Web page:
The Columbia Police Department is willing to implement community policing citywide. However, it isn’t able to do so, according to a report on the topic authored by Sgt. Robert Fox and City Manager Mike Matthes.
The 348-page report, which was provided to Columbia City Council members on Wednesday, says the main obstacles to moving forward with this form of policing are staffing and pay.
“The community must provide the resources to create that ability if it wants policing to truly be community oriented,” the report states.
Fox spent five months, alongside other community leaders, researching for the report, which incorporates input from seven community policing public meetings held between May and June. A resolution passed at a council meeting in February directed Matthes to design a department-wide community policing program. Matthes tapped Fox to lead the process.
Fox said the report is scheduled to be discussed during the council’s meeting on Tuesday, and then revisions will begin. He said it is up to the city council to decide what to do with it. The report includes a transition plan, timeline and budget for modifying and expanding community policing in the city.
The proposed plan includes 12 recommendations to accomplish the transition, including:
Extending the School Resource Officer program to provide officers in middle schools and officer visits in elementary schools. Currently there are officers in Rock Bridge, Hickman and Battle High Schools, and one officer who splits time across middle schools and Douglass High School, according to the report.Expanding geographic policing department-wide and assigning officers to specific areas. The report suggests using a “chief of two blocks model,” which requires officers to make decisions about policing in their beat area. Identifying three to four of these small geographic beats to be “policed intensely,” using the Tucson Stress Index, which evaluates the level of need in neighborhoods. This was the same method used to identify the three focus neighborhoods in the city’s 2016-19 Strategic Plan.Increasing staffing by a total of 60 officers, 10 sergeants, three lieutenants and one assistant chief over five years.Increasing compensation for officers by a total of $11 million over five years.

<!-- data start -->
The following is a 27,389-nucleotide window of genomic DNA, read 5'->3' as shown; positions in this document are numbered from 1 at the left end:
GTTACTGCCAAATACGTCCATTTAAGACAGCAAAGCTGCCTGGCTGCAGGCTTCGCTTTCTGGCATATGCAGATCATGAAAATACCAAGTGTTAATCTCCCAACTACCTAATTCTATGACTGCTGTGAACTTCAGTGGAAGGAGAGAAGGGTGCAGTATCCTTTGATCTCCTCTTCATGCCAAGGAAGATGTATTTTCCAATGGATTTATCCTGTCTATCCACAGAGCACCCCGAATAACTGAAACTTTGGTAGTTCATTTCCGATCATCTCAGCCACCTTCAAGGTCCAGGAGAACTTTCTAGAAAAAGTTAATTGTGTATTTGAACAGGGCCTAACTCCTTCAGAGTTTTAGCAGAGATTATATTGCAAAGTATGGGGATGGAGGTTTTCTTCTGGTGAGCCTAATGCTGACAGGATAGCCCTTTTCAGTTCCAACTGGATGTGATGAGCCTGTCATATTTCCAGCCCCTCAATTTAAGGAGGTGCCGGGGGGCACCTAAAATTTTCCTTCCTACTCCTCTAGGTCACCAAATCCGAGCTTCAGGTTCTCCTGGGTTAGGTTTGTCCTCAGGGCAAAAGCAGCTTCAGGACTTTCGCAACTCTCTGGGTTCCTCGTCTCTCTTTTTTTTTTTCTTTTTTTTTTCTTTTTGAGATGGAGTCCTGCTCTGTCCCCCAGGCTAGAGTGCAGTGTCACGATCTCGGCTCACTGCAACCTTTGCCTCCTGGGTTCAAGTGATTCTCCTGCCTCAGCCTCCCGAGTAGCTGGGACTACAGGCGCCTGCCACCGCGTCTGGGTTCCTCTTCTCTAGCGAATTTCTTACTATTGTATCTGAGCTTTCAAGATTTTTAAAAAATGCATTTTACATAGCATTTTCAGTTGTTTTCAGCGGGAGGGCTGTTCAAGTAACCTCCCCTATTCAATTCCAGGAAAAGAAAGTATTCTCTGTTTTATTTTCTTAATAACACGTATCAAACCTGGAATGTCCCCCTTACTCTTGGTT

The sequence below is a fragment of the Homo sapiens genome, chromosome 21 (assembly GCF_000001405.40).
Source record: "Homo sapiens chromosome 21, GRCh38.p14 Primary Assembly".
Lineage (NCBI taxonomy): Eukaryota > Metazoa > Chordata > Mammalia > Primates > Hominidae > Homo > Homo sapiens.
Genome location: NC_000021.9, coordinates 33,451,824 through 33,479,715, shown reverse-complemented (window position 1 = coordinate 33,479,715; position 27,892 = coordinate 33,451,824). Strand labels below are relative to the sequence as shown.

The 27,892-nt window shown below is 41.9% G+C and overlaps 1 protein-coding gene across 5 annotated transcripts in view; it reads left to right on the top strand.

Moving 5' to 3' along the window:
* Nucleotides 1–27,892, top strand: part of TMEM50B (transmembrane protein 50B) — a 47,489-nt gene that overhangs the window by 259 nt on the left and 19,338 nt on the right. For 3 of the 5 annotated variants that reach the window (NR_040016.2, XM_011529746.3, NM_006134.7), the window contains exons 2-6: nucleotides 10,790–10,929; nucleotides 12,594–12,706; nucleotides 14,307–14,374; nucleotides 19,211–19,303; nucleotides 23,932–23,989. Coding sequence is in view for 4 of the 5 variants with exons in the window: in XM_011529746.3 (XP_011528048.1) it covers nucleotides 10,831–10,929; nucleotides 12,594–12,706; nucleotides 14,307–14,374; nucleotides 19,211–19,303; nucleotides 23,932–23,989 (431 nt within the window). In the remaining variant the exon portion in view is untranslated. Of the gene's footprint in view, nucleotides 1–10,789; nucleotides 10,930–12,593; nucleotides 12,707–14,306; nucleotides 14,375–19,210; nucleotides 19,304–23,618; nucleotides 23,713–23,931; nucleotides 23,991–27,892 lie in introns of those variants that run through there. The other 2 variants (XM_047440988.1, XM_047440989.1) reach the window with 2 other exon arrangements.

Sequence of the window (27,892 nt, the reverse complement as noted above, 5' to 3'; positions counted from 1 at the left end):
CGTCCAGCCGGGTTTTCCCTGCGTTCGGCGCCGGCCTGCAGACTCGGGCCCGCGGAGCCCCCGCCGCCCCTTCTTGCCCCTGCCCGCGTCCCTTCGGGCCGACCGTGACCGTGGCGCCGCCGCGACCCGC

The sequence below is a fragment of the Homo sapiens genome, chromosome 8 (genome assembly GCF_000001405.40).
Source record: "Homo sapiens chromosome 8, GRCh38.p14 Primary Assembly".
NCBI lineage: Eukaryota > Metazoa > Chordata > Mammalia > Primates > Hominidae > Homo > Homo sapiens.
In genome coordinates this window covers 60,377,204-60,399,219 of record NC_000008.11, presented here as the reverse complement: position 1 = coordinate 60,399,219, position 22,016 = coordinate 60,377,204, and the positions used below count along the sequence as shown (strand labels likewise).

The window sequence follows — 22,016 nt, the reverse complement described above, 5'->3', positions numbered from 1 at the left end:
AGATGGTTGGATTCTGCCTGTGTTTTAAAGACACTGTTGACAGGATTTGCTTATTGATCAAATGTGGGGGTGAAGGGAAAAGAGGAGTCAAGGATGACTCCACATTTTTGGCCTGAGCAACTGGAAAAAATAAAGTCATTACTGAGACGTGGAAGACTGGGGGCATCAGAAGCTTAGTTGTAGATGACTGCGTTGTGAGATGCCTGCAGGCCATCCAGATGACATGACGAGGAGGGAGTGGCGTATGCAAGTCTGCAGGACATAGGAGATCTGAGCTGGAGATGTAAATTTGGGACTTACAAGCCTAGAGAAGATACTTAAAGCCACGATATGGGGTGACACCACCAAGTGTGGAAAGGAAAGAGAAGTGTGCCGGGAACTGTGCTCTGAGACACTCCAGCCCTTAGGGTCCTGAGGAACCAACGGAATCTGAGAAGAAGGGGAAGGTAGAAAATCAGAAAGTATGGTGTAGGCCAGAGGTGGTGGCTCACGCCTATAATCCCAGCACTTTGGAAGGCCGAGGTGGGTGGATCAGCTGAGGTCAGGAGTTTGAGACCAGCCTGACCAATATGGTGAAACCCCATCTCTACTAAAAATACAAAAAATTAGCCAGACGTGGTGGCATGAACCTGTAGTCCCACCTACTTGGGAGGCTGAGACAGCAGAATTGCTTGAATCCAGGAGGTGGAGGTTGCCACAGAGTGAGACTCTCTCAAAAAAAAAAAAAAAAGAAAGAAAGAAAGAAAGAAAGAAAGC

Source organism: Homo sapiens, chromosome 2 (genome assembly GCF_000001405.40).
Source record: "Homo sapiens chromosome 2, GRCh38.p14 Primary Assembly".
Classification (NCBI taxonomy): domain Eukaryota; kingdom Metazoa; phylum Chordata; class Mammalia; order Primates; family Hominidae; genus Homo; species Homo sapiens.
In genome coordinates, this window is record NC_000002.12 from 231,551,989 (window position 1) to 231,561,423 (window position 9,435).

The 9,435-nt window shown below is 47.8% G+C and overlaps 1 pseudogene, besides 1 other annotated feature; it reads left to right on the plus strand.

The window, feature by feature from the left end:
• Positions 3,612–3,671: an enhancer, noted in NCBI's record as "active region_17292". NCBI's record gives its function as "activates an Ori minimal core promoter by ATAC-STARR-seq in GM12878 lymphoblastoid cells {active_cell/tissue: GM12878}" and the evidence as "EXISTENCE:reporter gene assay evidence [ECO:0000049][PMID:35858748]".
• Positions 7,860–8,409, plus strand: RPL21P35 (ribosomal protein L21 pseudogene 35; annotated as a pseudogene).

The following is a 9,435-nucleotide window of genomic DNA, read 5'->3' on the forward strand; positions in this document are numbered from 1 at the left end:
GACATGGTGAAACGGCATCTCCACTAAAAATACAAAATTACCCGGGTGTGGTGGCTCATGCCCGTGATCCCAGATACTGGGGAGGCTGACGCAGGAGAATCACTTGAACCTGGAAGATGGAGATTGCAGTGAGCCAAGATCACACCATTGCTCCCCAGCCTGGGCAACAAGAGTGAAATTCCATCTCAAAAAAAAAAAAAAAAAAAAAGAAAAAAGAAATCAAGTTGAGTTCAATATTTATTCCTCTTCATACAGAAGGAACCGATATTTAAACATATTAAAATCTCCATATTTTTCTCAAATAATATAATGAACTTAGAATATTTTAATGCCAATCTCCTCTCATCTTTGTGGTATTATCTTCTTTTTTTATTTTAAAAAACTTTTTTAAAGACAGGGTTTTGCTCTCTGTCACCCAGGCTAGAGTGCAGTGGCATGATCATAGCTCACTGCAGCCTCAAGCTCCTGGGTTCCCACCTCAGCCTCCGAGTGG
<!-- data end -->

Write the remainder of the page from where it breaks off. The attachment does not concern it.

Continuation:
Adopting these recommendations would require a total additional $19.5 million in the General Fund over the next five years, according to the report. The report states the city would need a property tax increase of .1891 cents each year to fund the plan.
The report states that “change, leadership, vision, partnership, problem solving, equity, trust, empowerment, and service,” should be the department’s principles for developing a close relationship with its community and neighborhoods served.
The department has been involved with community policing for years, to a smaller extent. Two officers were assigned to patrol the Douglass Park area by foot in 2012 after a series of violent crimes took place. Their goal was to build relationships with the community by talking with residents and to deter violent crime.